Tuesday, 16 November 2010

Legal News Roundup - Tuesday 16th November

Guantanamo Bay - the government has been keen to settle the litigation brought by a number of men who allege that British government agencies were involved in their "extraordinary rendition" and alleged torture.  Immensely costly litigation has been on-going for a considerable time with the government seeking "closed court hearings" and the use of "special advocates" in order to prevent material getting into the public domain.  The Court of Appeal (Civil Division) rejected those procedures - see Al Rawi and others v Securuty Service and others [2010] EWCA Civ 482 on appeal from a judgment of Silber J - see [2009] EWHC 2959 (QB).  It now appears that an out of court settlement -said to amount to millions of pounds - has been reached.

This settlement is bound to be highly controversial and, of course, occurs at a time when most things related to the law are coming under severe financial pressure.  Whatever the degree of suspicion about governmental involvement in these matters, the allegations have not been formally proved.  Also, it is clear that the government does not wish material to be adduced in open court hearings which, so it is claimed, would harm the workings of the intelligence community.  Settlement of the claims will also allow the Inquiry - (under the chairmanship of Sir Peter Gibson) - announced earlier this year to commence its work - see here.

See also UK Human Rights blog (16th November) re the Al Rawi litigation.

Amnesty International Report -  Amnesty has issued a report which criticises European institutions for failing to hold countries such as the UK to account for alleged involvement in rendition and secret detention - see "Open Secret: Mounting evidence of Europe's complicity in rendition and secret detention."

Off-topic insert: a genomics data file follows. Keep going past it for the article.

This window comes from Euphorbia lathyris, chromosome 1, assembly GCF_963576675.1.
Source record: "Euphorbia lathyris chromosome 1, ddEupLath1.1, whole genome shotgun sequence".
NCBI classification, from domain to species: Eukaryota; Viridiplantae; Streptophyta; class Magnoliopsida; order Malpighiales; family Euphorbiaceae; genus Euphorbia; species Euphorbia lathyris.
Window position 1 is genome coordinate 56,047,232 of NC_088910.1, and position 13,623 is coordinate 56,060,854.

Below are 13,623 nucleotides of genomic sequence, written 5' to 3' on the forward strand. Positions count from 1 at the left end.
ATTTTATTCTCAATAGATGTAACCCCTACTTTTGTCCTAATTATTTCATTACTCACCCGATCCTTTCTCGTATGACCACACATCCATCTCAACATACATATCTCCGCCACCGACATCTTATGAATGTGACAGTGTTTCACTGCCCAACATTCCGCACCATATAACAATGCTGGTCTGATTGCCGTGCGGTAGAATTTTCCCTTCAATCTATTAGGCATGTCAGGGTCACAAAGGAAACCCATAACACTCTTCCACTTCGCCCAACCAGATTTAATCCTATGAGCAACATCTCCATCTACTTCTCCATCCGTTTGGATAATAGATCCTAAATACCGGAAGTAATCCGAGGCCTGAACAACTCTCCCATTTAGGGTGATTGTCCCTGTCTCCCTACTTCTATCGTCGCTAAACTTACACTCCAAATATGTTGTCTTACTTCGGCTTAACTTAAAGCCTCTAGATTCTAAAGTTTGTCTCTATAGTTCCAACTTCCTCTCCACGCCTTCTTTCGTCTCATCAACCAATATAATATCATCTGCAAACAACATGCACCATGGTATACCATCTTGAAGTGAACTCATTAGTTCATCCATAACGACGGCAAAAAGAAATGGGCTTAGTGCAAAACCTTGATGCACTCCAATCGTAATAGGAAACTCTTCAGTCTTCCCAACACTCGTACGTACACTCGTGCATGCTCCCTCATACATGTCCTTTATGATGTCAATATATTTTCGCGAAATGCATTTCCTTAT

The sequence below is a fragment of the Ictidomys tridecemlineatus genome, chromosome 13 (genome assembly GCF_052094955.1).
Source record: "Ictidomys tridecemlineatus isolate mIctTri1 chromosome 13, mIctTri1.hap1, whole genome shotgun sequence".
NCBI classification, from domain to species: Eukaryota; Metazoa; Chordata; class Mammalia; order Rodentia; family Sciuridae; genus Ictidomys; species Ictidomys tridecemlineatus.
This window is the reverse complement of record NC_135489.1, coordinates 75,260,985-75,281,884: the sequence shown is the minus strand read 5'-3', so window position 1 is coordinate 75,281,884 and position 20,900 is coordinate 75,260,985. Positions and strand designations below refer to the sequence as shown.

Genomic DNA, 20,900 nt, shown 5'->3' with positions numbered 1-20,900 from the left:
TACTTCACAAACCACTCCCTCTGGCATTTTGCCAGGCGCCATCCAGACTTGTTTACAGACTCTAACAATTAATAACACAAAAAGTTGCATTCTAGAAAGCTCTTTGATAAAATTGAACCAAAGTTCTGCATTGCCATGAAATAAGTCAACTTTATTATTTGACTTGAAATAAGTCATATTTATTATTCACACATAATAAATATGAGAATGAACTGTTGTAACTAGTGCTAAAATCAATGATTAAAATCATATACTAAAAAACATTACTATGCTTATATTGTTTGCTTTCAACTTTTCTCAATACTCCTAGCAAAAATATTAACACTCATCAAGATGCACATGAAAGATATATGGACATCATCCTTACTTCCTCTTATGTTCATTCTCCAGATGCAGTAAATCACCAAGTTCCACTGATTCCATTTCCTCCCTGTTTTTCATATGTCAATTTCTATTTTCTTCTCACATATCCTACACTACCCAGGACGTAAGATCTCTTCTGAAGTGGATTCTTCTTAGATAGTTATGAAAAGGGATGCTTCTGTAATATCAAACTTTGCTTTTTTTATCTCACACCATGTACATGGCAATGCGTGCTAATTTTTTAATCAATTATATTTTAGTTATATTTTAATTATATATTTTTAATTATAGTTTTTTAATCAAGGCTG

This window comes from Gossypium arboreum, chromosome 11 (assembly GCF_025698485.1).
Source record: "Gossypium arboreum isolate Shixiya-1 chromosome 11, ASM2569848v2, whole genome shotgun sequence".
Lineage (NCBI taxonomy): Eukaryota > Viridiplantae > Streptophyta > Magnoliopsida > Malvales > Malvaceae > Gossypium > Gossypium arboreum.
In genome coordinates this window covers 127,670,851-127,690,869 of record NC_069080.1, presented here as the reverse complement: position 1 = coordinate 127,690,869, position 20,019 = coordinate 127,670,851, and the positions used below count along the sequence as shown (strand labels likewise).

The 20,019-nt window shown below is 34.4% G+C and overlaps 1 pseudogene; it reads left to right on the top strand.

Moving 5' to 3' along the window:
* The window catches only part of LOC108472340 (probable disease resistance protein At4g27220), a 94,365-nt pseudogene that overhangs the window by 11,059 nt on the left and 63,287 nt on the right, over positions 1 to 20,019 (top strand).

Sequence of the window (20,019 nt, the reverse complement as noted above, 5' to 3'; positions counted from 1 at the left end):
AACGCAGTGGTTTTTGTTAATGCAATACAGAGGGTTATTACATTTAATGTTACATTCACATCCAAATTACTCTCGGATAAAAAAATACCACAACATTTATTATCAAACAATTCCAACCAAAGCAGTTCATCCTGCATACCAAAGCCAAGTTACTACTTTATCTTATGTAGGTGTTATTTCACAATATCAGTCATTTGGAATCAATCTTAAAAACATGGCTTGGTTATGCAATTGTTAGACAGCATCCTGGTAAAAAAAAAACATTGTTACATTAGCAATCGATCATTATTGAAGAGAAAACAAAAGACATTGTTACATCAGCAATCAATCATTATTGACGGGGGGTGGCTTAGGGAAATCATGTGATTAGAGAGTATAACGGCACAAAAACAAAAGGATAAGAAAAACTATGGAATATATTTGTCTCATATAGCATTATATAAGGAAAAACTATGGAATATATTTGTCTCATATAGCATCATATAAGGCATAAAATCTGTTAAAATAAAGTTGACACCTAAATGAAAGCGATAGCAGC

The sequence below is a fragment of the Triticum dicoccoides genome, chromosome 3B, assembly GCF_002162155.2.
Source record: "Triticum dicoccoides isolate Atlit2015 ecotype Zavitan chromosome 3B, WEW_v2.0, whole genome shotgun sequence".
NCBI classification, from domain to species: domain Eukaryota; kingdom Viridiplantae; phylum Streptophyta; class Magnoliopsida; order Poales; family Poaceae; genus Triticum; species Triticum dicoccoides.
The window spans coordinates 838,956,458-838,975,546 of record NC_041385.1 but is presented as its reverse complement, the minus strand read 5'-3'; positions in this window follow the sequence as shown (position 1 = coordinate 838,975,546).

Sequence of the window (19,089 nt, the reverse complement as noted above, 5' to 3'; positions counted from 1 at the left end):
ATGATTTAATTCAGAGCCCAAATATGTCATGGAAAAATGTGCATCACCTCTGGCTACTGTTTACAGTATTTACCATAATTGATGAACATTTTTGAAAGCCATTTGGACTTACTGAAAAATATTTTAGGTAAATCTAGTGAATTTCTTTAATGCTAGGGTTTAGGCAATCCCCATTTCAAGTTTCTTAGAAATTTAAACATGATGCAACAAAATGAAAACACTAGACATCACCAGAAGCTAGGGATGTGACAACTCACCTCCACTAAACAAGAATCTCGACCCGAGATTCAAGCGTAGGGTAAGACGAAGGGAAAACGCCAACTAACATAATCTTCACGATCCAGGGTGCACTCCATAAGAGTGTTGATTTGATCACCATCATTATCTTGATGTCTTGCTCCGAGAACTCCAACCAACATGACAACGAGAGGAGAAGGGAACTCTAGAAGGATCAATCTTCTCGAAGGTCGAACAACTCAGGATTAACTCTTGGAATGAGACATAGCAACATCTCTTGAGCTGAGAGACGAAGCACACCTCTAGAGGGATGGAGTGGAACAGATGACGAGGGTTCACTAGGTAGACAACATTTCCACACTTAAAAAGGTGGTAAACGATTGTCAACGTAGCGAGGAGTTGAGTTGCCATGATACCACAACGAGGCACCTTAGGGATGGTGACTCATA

Legal Aid - the Ministry of Justice has issued two consultations.  One is on reform to Legal Aid: the other relates to the Jackson Review of costs in civil litigation.  See Ministry of Justice.  This is a big topic which will require further analysis.  See also the excellent comments on the CharonQC blog - "Justice bloodied and probably bowed."   For an early view of the detail, please see "Of Interest to Lawyers."  A further and interesting view is that of the UK Human Rights Blog - "Do we spend more on legal aid than other countries." and "Legal Aid cuts, the aftermath."
Further views on the Solicitors Journal 15th November.
Stop and Search powers - The Guardian reports controversy over guidance relating to the issue of "race" and whether it may be used as a basis for stopping and searching a person - see The Guardian 15th November.

Parliamentary Voting System and Constituencies Bill - writing in The Times 15th November 2010, Lord Lipsey (a Labour peer and former member of the Jenkins Commission on electoral reform) criticises this Bill which, he argues, will alter the shape of our democracy for ever.  He does not deny the need for some reforms but sees the Bill as an entirely "partisan" manipulation of Britain's voting system.  For more information see Law and Lawyers.  He was particularly scathing about the fact that constituency boundaries will end up ignoring traditional boundaries with, for example, some constituencies crossing county boundaries.  "The natural links that make British constituencies a jewel in our constitutional arrangements will be torn asunder."  He also makes the point that it would be preferable for changes with constitutional significance to be weighed by an impartial commission first.

Addendum 16th November: Whilst the government is planning to cut legal aid here at home, it appear that there is some money to spend on a tribunal in Lebanon - see Foreign Office.   William Hague is reported as to the Lebanese Prime Minister: "... the UK is committed to supporting the search for justice within Lebanon."

No comments:

Post a Comment